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Detecting and Treating Adults With ADHD

November 19, 2016

NORTH MIAMI – Attention-deficit/hyperactivity disorder (ADHD) in adults is a condition that must be treated around the clock, not only during work or school hours, attendees at the Psych Congress Regional Meeting here were told.

“It is completely illogical to cover the symptoms of ADHD for few hours at a time,” said Psych Congress co-chair Rakesh Jain, MD, MPH, Clinical Professor, Department of Psychiatry, Texas Tech Health Sciences Center School of Medicine, Midland, Texas. “Where did we come up with this idea that ADHD is only a school-based or work-based disorder?”

He urged the audience of more than 100 mental health clinicians to consider patients’ “entire clock,” not only 4-hour or 8-hour blocks, when formulating treatment approaches,

“This is the direction we’ve got to be going. Wall-to-wall coverage is incredibly necessary,” he said. “Work is incredibly important but that is not the central focus of life. Your family, your social life, ability to parent, all of those are incredibly important.”

Psych Congress Steering Commitee member Saundra Jain, MA, PsyD, LPC, speaks about symptoms of attention-deficit/hyperactivity disorder at the Psych Congress Regional Meeting in North Miami, Florida. Credit: Terri Airov

Dr. Rakesh Jain pointed to car accidents as another reason why around-the-clock symptom improvement should be a treatment goal. Many accidents happen in the evening and nighttime hours, he said, and research has shown that people with ADHD are at greater risk overall of being involved in serious car accidents.

“ADHD should now be thought of as a lethal condition,” he said.

Dr. Rakesh Jain, who has been an investigator on ADHD medications, said many new pharmacological treatments—including longer-acting agents—have come on board in the past 18 months, and more are thought to be arriving in the next 3 years.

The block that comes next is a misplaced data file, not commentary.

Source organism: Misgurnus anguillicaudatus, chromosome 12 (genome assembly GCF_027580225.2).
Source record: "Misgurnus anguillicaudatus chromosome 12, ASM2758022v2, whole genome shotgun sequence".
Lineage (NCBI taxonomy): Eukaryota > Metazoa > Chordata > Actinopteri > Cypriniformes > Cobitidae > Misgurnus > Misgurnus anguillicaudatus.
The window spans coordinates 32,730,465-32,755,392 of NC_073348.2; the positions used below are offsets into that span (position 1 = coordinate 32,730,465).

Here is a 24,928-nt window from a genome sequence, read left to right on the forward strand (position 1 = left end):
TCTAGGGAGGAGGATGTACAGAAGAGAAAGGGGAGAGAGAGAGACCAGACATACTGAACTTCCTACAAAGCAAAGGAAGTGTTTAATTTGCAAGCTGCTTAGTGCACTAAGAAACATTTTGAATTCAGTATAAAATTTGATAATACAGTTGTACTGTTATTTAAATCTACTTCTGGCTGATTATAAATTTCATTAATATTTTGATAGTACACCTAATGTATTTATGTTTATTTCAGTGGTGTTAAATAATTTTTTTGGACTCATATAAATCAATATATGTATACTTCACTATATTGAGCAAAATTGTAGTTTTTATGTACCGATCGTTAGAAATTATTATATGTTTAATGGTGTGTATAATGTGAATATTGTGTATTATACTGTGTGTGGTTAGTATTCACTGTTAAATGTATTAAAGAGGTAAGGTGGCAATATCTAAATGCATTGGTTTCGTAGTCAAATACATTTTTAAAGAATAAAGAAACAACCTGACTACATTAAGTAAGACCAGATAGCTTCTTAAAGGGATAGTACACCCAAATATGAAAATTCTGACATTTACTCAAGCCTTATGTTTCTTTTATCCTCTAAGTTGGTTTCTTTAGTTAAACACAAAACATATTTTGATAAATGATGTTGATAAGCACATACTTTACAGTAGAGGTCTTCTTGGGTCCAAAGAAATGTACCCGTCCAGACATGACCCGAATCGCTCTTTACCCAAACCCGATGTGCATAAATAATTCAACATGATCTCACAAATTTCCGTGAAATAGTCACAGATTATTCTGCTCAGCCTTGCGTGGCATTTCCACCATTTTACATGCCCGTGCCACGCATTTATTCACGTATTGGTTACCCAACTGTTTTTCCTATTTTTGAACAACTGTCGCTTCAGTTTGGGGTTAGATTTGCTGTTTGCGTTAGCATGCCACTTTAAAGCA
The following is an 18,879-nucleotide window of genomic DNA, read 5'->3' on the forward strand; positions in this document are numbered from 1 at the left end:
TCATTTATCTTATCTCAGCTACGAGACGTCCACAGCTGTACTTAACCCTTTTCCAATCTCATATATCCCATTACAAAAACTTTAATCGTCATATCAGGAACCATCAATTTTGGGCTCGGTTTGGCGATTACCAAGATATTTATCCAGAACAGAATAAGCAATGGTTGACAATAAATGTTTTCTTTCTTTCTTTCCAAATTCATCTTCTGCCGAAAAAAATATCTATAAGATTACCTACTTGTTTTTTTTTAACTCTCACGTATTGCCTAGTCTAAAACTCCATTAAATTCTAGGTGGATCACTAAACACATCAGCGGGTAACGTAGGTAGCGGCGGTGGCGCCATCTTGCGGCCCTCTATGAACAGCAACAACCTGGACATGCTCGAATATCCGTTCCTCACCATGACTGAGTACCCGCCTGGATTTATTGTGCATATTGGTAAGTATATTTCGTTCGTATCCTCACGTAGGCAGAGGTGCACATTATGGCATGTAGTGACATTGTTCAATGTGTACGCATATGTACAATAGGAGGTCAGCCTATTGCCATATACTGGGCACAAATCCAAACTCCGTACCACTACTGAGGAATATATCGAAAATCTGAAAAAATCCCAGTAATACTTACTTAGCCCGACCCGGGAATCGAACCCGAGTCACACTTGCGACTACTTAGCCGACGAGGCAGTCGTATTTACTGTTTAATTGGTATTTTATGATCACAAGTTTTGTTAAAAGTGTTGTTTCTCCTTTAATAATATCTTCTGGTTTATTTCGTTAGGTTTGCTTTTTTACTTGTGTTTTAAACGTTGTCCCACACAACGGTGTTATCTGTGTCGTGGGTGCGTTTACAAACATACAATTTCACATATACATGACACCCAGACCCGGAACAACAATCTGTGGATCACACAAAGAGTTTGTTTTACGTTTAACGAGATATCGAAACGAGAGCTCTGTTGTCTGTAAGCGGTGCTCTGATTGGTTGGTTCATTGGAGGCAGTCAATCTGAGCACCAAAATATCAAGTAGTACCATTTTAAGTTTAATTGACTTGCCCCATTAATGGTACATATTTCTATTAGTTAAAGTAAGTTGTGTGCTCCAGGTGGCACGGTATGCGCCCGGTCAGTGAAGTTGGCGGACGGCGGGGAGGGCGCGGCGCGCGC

Saundra Jain, MA, PsyD, LPC, a Psych Congress Steering Committee member and Adjunct Clinical Affiliate, University of Texas at Austin, School of Nursing, Austin, Texas, said nonpharmacologic steps can also be used to help treat ADHD in adults. Cognitive behavioral therapy, exercise, and mindfulness have all been shown to be effective augmentation strategies for at least some ADHD symptoms, she said.

Brain Blood Flow Response to ADHD Treatment Differs Between Children and Adults

ADHD often co-occurs with substance abuse and other mental health disorders, and causes impairments in domains such as employment and education, Drs. Jain said.

“ADHD, particularly in adults, does not exist by itself,” Dr. Rakesh Jain said. “Adult ADHD never knocks on your door and says ‘I’m adult ADHD.’ It comes in various disguises.”

Adults with ADHD may also have feelings of shame, guilt, stress, and loss, Dr. Saundra Jain said.

“There is harm done to a person’s overall well-being when they suffer from this disorder,” Dr. Saundra Jain said.

Drs. Jain encouraged the attendees to use free 6-question Adult Self-Report Scale to screen patients for ADHD and the 18-question ADHD Rating Scale to assess their symptoms. ADHD is the most treatable disorder in the DSM-5, and “missing it is a tragedy,” Dr. Rakesh Jain said.

Psych Congress co-chair Charles L. Raison, MD, said ADHD in adults is one of the areas in psychiatry that has had an “eternal mystery” around it.

“We used to think that everybody grew out of it. Now we know that’s definitely not true,” Dr. Raison said.

— Terri Airov

Reference

“Adults with ADHD: Current Approaches to Diagnosis and Management.” Presented at the Psych Congress Regional Meeting: Nov, 19, 2016; Sunny Isles Beach, FL.

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